On September 11, 2001, terrorists hijacked four commercial airliners in the United States. That morning, two of the planes collided with each of the twin towers of the World Trade Center in Manhattan and another crashed into the Pentagon outside Washington, D.C., while heroic passengers managed to crash the fourth in Pennsylvania. The world watched as the most visible symbol of the world economy crumbled and America's military headquarters burned. Unlike many terrorist attacks, no credible group or individual stepped forward to claim responsibility.

In the weeks following the attack, the U.S. government uncovered enough evidence (though little has been released publicly) to decide that Osama bin Laden, a Saudi Arabian millionaire already sought for the simultaneous August 7, 1998 U.S. embassy bombings in Kenya and Tanzania, as well as a suicide bombing of the USS Cole on October 12, 2000, though his underground network, Al-Qaeda, has been tied to numerous other attacks, such as the first World Trade Center attack on February 26, 1993.

The new Bush II Administration took up a new war, "a war against terrorism." Since the disaster of the Vietnam War, the United States has sought to minimize its direct, ground-based military involvement with other nations. Relatively quick operations like the Gulf War, and using third parties such as the contras, the mujaheddin, and various other groups has been the U.S. strategy in containing Soviet Communism and making sure that the U.S. can continue to obtain resources such as oil, in particular. However, the death of more than 5000 civilians in America's cultural center forced the nation to unite against a perceived common enemy.

The United States demanded that Osama bin Laden be turned over by the Taliban, a somewhat illegitimate regime controlling most of Afghanistan. When the Taliban refused, the conventional war began on October 6, 2001.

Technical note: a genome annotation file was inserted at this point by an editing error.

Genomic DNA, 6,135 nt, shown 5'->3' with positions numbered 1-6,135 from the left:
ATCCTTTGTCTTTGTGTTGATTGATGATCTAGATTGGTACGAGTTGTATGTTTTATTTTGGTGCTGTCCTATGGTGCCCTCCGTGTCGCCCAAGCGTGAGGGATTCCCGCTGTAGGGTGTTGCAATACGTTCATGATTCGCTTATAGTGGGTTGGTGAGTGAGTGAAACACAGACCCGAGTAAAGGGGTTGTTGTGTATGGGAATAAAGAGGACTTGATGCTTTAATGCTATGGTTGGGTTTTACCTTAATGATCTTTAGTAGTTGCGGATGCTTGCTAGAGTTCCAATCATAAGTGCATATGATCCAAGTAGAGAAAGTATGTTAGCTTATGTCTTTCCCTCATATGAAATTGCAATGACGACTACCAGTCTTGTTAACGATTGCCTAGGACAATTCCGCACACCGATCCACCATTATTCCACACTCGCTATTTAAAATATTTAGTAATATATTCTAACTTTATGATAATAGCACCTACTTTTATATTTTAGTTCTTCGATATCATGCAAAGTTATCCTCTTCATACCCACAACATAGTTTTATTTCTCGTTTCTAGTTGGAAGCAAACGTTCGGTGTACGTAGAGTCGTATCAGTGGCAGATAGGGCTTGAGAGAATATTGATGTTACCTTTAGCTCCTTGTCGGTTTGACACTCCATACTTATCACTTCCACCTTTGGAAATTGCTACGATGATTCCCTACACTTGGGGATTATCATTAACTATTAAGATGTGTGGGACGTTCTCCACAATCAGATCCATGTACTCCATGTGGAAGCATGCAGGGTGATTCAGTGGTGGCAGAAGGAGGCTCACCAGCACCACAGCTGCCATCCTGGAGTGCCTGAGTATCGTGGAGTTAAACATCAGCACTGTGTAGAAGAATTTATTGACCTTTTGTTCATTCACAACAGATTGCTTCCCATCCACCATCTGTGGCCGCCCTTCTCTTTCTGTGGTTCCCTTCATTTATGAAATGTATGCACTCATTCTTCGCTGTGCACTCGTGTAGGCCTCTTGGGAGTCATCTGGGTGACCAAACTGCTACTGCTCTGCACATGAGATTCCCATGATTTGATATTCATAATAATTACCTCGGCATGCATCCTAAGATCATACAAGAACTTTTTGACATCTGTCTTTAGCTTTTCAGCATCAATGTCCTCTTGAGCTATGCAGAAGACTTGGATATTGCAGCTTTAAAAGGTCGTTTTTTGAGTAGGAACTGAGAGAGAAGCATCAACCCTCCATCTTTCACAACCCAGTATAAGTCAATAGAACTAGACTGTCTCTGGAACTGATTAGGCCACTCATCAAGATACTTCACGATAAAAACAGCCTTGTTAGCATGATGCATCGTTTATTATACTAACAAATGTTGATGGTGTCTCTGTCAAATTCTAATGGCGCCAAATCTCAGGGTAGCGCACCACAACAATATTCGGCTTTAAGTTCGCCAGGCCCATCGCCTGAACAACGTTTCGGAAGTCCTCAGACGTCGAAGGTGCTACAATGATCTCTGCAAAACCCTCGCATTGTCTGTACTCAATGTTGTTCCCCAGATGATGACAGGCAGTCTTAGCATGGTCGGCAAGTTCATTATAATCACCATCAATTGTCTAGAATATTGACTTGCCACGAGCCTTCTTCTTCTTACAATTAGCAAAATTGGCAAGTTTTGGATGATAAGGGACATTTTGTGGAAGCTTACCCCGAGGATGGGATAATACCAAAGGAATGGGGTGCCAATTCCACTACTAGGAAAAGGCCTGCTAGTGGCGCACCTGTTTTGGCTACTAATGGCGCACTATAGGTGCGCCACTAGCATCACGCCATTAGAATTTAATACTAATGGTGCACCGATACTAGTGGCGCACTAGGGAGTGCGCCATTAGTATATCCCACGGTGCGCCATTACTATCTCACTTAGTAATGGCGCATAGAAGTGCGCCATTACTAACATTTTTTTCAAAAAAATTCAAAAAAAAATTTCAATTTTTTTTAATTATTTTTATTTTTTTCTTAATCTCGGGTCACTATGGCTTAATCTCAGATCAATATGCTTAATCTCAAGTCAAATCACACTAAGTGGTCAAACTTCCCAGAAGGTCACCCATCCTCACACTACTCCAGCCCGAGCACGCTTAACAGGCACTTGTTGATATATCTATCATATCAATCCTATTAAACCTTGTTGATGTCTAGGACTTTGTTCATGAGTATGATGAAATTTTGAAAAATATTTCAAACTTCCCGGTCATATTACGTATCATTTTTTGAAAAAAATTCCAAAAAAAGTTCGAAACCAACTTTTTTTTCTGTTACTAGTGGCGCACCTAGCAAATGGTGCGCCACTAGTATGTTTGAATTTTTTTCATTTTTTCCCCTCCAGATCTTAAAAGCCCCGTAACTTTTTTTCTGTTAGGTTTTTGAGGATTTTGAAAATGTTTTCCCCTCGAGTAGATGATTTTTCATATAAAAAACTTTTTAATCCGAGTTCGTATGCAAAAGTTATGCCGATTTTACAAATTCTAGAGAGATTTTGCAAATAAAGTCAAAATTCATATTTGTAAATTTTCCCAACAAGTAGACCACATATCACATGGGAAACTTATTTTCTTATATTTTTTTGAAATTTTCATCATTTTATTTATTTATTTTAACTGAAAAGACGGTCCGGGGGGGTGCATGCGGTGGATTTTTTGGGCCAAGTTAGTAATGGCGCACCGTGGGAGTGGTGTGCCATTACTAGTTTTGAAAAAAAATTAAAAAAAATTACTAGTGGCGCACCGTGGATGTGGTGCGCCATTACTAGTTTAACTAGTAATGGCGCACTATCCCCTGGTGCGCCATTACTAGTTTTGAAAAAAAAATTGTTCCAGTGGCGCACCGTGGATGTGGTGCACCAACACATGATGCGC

Compounding the difficulties of the situation, more anonymous terrorists mailed envelopes containing anthrax bacterial spores to members of the American media and government. The House of Representatives in Washington, D.C. was closed for four days as testing was carried out. Unfortunately, no one important enough thought to check D.C. postal workers for infection, and two died of anthrax.

There are so many reprocussions of the attack, what it represents and what the world should do in response, that it boggles the mind. In the U.S., new laws have been passed with relatively little debate which may seriously damage civil liberties, and economic stimulus packages giving millions of dollars to airline corporations have also sailed through. And Pakistan, a nuclear power, may be overthrown by Taliban supporters.But this is supposed to be a metanode so I'll get cracking:

The E2 Daylogs:

September 11, 2001: I , II, III (longest daylog ever)

Chronology of Tuesday, September 11, 2001

Nations and political or ethnic groups:

The World Trade Center:

The new war:

New stuff on "the home front"

Important people:

Important places:

Public statements and reactions:

Many of these have absolutely splendid analyses and rebuttals.

Islam and the attacks:

Virtually all Muslims the world over deplored the terrorist attack, but Osama bin Laden and the hijackers were all Muslim, and mostly Saudi Arabian. President Bush has stressed time and again that all Muslims cannot be held accountable for this heinous crime. As Jaez put it, "Most Muslims identify as much with the killers involved in the WTC crash as most Christians do with Jack the Ripper." With that, I hope we will not have any more internment camps for minorities in the 21st century.

Books and writings on 9/11

You BET your suggestions, complaints, and notices of omissions are appreciated.

Well, it looks like the military-industrial complex got a second Cold War with no defined end condition, unlike that darn first time around!

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